One of the best things about camp is the clean air. We come in August, when DC is at its hottest and haziest. No code red days up here! When we hike up nearby mountains, and I’m sucking in lungfuls of air, I appreciate EPA’s efforts to make sure everyone has healthy air to breathe.

I don’t mean to say that I’m constantly thinking about EPA when I come to Vermont. But it’s good to be reminded so directly why EPA’s mission is so important.

Where do you go to get away from it all? Do you ever think about the environment when you do?

About the author: Jeffrey Levy joined EPA in 1993. Before becoming Director of Web Communications, he worked to protect the ozone layer and end acid rain.

Editor’s Note: The opinions expressed in Greenversations are those of the author. They do not reflect EPA policy, endorsement, or action; and EPA does not verify the accuracy or science of the contents of the blog post.

Editor's Note: The opinions expressed here are those of the author. They do not reflect EPA policy, endorsement, or action, and EPA does not verify the accuracy or science of the contents of the blog.

Please share this post. However, please don't change the title or the content. If you do make changes, don't attribute the edited title or content to EPA or the author.

Swishing…Or “How We Dressed Up Earth Day at EPA”

By Heather Barnhart

My father’s birthday is the beginning of May, and every year I struggle to think up the perfect – and new! – gift idea. Earth Day’s approach fills me with this same nagging need to come up with something innovative. We’re social creatures and our attitudes, opinions, and values on issues and situations develop into norms, which are behaviors evolved from the collective. The movement from opinion and value to norm is basis for developing an environmental ethic. And the wonderful thing about Earth Day is that it’s supposed to be fun – fun and celebratory, fun and SOCIAL.

How do I take something that happens every year and make it special and unique and maybe just a bit exciting? We decided to encourage employees to reuse/recycle by holding a swap, which we called a swish to be more posh like our friends across the pond.  Swishing is a fun, accessible, and free way to promote reuse because everyone has, needs, and buys THINGS. Our individual choices have environmental impacts and the amount, number and types of things we buy, reuse, and/or recycle impacts the environment. At the event employees could also learn about trash, waste disposal, and take a personal Ecological Footprint quiz to learn about their own impacts on the environment.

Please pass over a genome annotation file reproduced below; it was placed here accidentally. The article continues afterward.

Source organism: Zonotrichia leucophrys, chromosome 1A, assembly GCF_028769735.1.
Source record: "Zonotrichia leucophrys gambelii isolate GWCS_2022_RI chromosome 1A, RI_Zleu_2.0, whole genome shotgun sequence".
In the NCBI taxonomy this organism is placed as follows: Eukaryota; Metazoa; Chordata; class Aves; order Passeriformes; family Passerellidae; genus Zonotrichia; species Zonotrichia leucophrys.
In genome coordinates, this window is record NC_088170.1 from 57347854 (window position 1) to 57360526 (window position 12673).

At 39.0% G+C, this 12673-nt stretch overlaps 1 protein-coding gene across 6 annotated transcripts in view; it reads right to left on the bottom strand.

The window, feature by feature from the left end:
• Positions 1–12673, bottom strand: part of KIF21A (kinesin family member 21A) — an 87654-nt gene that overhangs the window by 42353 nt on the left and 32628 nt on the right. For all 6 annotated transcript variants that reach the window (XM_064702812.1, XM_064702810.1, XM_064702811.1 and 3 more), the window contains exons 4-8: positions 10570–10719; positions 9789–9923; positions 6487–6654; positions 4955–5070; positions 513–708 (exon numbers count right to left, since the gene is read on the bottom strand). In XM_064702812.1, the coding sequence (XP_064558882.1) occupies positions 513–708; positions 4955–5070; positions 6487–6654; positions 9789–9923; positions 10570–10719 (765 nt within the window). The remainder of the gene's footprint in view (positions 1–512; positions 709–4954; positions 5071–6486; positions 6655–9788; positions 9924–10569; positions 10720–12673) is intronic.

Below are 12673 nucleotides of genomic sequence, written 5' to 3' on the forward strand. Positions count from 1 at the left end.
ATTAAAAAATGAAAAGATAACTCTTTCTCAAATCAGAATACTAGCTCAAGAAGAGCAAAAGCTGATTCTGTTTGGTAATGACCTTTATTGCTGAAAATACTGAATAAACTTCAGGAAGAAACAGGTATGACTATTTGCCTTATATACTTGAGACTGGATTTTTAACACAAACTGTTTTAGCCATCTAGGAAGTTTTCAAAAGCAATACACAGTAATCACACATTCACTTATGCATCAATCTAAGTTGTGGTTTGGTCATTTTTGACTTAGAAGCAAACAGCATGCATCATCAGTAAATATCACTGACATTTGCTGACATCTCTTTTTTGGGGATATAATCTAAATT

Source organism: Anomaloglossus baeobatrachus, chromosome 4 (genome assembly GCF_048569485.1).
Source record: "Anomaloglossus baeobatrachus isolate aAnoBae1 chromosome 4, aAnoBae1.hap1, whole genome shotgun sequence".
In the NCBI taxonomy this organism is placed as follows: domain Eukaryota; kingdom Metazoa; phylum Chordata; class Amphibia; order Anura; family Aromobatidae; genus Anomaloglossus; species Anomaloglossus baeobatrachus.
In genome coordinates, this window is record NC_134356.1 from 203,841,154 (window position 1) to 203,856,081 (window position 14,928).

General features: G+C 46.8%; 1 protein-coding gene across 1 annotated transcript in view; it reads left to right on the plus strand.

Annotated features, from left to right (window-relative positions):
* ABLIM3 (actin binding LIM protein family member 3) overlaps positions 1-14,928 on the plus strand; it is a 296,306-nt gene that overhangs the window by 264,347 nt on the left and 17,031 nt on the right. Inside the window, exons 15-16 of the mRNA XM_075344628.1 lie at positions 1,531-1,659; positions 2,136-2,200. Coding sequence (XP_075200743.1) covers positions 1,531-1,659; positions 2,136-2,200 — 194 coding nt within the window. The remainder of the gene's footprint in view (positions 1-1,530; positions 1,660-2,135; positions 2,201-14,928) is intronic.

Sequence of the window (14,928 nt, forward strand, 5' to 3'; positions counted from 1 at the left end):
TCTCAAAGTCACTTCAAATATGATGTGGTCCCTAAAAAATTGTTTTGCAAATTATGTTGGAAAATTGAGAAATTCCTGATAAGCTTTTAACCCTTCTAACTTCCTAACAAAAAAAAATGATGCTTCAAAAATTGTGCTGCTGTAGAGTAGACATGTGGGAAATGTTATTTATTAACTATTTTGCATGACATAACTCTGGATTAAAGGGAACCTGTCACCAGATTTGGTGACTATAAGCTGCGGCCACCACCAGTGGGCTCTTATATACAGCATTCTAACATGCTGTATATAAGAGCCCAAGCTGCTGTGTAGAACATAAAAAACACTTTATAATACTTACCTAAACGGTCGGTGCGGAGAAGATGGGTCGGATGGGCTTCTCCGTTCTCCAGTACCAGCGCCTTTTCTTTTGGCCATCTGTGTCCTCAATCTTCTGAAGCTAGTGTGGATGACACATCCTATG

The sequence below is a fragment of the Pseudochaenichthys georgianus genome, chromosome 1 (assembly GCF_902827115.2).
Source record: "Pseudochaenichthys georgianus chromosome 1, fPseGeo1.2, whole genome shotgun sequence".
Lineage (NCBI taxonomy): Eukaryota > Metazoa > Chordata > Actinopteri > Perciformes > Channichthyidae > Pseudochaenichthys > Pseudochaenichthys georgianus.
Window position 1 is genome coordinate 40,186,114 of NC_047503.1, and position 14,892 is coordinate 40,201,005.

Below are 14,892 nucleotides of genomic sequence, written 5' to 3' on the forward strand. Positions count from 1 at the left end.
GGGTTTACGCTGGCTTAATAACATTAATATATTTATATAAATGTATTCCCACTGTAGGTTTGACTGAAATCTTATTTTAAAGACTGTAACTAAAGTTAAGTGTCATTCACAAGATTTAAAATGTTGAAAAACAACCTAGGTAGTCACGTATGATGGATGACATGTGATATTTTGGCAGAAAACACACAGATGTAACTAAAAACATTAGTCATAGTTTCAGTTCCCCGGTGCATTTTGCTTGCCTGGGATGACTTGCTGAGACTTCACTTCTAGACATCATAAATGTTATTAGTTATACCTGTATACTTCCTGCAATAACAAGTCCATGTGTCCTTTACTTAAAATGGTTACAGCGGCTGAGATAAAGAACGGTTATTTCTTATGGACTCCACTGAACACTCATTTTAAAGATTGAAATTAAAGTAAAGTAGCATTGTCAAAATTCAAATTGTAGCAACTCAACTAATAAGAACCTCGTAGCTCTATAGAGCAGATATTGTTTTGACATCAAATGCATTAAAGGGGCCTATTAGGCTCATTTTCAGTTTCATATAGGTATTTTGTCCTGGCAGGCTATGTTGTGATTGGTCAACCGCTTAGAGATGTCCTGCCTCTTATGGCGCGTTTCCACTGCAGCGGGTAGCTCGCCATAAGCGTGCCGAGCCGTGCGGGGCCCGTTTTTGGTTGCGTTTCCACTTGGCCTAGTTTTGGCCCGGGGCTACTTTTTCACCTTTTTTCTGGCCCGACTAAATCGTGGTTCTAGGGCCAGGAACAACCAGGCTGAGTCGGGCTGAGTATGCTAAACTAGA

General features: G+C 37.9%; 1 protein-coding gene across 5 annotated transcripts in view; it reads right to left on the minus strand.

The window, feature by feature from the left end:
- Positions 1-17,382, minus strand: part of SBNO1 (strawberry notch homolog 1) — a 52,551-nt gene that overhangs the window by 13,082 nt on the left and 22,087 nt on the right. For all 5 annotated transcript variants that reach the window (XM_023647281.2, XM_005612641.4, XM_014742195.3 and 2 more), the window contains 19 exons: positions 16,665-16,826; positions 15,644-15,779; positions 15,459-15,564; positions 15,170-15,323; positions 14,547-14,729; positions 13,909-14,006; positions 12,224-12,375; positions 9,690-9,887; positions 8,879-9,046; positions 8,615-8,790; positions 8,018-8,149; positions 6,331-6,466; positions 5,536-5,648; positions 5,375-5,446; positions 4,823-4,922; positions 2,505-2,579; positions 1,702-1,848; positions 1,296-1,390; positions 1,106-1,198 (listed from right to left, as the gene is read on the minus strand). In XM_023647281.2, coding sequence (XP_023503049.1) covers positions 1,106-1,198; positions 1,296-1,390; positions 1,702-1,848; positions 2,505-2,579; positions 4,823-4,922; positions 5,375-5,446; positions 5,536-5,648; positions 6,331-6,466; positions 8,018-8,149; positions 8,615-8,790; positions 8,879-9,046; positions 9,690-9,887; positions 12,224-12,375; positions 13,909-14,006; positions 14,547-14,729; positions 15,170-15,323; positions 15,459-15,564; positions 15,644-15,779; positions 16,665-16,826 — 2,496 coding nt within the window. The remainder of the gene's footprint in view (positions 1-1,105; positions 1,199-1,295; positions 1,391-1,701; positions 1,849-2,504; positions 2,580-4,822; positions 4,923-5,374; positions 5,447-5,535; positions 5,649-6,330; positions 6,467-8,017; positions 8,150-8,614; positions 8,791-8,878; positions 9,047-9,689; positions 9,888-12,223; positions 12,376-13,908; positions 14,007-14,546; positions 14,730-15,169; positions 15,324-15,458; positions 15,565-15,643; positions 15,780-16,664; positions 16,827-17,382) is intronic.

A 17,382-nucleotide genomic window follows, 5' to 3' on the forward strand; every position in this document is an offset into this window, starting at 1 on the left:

If you want to swish, it just takes planning and the dedication of some volunteers. Here in NYC, we take our status as one of the world’s fashion capitals seriously and focused on men’s and women’s accessories (along with our partners from the IRS and the FAA). Employees donated nearly 300 items towards the event and what wasn’t taken was donated to a local charity. Our fellow feds at U.S. Army Core of Engineers at Fort Hamilton extended their swishing to include household goods and electronics and also received more than 250 contributions from employees!

Even if you don’t swish, there are also some amazing resources in New York and New Jersey for reuse and recycling. Find out where you can donate, sell, and fix things in the NYC area at the NYC Exchange and where you can buy recycled in New Jersey on the NJ Department of Environmental Protection’s website.

Most of all remember that EARTH DAY IS EVERY DAY!

Editor's Note: The opinions expressed here are those of the author. They do not reflect EPA policy, endorsement, or action, and EPA does not verify the accuracy or science of the contents of the blog.